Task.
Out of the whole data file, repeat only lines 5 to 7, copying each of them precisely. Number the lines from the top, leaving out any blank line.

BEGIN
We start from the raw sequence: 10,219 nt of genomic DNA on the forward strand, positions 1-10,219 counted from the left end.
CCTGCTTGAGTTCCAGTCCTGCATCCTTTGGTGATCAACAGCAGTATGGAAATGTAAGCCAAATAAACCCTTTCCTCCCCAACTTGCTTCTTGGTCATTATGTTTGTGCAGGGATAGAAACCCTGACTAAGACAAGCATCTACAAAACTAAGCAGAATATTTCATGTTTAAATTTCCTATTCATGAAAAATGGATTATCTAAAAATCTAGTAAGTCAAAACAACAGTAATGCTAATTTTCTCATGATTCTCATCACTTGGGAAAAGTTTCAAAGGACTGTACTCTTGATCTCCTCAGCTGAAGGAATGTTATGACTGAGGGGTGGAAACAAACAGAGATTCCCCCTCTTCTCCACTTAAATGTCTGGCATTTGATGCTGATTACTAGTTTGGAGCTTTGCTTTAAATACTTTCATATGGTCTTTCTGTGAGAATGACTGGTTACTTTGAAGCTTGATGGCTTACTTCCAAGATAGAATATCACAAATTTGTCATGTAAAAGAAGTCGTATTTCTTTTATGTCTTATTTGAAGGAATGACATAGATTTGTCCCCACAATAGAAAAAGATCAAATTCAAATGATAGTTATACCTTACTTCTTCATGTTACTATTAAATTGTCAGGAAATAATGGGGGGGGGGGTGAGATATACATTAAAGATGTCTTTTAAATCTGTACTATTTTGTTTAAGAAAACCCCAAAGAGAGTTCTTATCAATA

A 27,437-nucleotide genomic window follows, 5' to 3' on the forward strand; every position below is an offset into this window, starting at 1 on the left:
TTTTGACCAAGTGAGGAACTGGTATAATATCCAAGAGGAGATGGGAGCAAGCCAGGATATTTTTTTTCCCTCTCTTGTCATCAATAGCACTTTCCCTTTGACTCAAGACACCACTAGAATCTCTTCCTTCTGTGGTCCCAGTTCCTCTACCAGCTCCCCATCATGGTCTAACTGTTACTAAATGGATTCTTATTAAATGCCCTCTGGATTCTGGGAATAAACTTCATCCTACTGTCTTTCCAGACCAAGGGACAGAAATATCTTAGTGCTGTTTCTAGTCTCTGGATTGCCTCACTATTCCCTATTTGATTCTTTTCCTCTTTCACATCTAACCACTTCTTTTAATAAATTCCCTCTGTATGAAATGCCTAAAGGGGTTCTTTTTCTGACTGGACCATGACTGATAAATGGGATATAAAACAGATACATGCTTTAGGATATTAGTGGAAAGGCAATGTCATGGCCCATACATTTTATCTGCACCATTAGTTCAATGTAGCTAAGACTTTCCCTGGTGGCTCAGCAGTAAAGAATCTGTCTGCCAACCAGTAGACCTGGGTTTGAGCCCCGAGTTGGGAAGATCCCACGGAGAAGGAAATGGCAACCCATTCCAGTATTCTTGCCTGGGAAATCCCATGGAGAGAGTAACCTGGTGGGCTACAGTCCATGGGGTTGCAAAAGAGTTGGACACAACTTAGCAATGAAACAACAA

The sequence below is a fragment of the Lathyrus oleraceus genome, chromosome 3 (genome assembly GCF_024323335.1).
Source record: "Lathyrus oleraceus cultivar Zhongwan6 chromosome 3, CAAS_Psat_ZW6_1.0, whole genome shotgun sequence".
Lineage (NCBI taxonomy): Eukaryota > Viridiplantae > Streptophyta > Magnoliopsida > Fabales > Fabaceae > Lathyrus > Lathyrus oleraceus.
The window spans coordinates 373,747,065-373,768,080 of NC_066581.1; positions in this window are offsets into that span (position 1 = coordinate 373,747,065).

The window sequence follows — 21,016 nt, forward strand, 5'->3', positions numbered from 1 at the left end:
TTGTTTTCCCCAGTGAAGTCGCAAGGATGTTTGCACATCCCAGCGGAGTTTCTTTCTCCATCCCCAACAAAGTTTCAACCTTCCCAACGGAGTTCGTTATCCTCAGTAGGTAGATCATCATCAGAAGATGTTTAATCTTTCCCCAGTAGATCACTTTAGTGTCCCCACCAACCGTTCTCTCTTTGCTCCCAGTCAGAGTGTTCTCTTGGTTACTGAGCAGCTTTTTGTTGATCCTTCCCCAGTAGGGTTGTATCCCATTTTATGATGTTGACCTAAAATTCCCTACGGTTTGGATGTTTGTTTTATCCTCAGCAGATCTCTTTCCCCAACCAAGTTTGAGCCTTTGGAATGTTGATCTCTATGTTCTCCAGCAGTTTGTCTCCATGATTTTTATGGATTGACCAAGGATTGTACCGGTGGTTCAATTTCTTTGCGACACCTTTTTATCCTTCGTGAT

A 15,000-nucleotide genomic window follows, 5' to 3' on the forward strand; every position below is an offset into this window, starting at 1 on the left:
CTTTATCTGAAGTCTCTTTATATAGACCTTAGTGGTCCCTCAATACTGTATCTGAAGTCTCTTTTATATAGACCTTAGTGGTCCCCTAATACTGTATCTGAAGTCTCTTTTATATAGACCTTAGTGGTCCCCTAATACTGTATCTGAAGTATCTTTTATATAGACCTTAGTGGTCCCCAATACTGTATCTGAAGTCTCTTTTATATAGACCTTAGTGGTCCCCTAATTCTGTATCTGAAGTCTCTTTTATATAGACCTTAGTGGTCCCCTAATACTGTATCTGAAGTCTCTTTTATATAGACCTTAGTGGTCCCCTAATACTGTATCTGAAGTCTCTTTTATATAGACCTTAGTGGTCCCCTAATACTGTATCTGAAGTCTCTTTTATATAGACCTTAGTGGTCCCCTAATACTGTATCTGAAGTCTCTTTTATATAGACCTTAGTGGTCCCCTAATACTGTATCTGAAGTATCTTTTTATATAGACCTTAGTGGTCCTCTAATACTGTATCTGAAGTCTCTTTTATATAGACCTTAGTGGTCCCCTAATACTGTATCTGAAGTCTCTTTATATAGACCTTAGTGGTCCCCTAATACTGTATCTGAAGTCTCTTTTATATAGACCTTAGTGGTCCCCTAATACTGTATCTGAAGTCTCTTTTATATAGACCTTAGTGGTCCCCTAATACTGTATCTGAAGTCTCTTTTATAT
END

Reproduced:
The sequence below is a fragment of the Lathyrus oleraceus genome, chromosome 3 (genome assembly GCF_024323335.1).
Source record: "Lathyrus oleraceus cultivar Zhongwan6 chromosome 3, CAAS_Psat_ZW6_1.0, whole genome shotgun sequence".
Lineage (NCBI taxonomy): Eukaryota > Viridiplantae > Streptophyta > Magnoliopsida > Fabales > Fabaceae > Lathyrus > Lathyrus oleraceus.